Free Accounts will have access to all of Epic Words original tools including: blogs, wikis, loot lists, experience tracking, forums, and private messaging. These users can have up to 3 characters, and run 1 campaign as Game Master.

Paid Accounts are only $12 a year, and include all the features of free accounts. In addition, paid accounts will let users run up to 10 campaigns, 15 characters, secure dice rolls, AND give them 1GB of storage space for files. (GM's with Paid Accounts can choose to share their storage space with players in campaigns they run.)

It has basic privacy controls, with security being able to be set on a per page basis, and being linked to the accounts of the members of the campaign, or to general groups, i.e. yourself, members of the campaign, or public at large.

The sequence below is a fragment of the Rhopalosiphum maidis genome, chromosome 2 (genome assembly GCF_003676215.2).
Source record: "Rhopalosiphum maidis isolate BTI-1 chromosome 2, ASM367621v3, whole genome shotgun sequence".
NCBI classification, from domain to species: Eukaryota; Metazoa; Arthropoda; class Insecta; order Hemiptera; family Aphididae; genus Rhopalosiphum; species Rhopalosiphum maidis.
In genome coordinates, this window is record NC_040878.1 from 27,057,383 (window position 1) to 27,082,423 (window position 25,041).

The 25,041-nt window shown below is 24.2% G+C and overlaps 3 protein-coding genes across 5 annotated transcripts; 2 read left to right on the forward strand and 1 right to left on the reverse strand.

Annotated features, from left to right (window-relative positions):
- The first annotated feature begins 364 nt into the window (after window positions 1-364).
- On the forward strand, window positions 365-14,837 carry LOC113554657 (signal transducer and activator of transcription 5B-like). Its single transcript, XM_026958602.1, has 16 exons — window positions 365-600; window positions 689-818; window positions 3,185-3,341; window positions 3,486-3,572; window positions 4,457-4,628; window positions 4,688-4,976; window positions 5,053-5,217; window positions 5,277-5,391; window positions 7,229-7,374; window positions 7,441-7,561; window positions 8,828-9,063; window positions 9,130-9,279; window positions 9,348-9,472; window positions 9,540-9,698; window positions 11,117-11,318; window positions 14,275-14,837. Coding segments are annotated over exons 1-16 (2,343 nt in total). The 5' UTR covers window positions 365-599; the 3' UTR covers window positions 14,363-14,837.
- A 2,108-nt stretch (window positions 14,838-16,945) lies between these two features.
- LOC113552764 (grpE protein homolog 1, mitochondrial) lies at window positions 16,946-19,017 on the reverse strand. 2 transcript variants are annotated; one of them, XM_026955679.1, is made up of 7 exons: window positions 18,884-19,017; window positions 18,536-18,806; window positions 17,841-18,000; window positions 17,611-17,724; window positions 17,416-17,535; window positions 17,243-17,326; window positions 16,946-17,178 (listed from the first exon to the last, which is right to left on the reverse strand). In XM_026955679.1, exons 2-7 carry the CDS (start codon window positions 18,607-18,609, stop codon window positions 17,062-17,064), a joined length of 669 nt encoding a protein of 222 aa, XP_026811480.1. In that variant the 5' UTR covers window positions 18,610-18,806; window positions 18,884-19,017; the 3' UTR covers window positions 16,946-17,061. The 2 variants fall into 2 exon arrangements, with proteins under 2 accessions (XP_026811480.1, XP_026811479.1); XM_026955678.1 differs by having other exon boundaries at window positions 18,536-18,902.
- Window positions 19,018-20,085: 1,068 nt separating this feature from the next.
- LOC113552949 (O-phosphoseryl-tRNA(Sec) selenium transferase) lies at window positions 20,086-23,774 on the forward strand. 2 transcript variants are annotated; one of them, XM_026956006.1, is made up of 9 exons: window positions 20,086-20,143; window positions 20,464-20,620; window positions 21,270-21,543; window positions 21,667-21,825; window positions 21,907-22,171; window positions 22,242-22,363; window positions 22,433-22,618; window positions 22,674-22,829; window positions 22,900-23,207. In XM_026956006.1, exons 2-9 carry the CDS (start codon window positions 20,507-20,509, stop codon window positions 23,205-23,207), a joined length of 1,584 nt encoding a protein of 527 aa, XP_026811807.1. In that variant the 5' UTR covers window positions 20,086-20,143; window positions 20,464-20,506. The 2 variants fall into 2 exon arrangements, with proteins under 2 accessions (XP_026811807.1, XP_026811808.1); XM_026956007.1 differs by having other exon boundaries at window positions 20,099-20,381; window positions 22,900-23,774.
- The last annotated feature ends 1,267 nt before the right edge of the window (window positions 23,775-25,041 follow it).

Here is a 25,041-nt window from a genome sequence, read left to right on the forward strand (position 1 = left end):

I really like the abilities of Obsidian Portal better, as they have more advanced layout options and such. But the actual controls built into the campaign are better on the Epic Words site, IMO.


Moving outside of the RPG centric realm, there are a few other hosted options that you might want to take a look at:

Zoho Wiki- is a good option as long as your campaign is small. You get up to 3 users, so only those three are granular as far as permissions go. Everyone else would fall into public. An idea that I've used in those constraints is to set up accounts for groups of users. But it's suboptimal at best.

CloudStore- A bit more involved, but as you noted that you have information that you want to keep, it's a step between using someone else's servers and maintaining your own. Using CloudStore you can use one of the following options: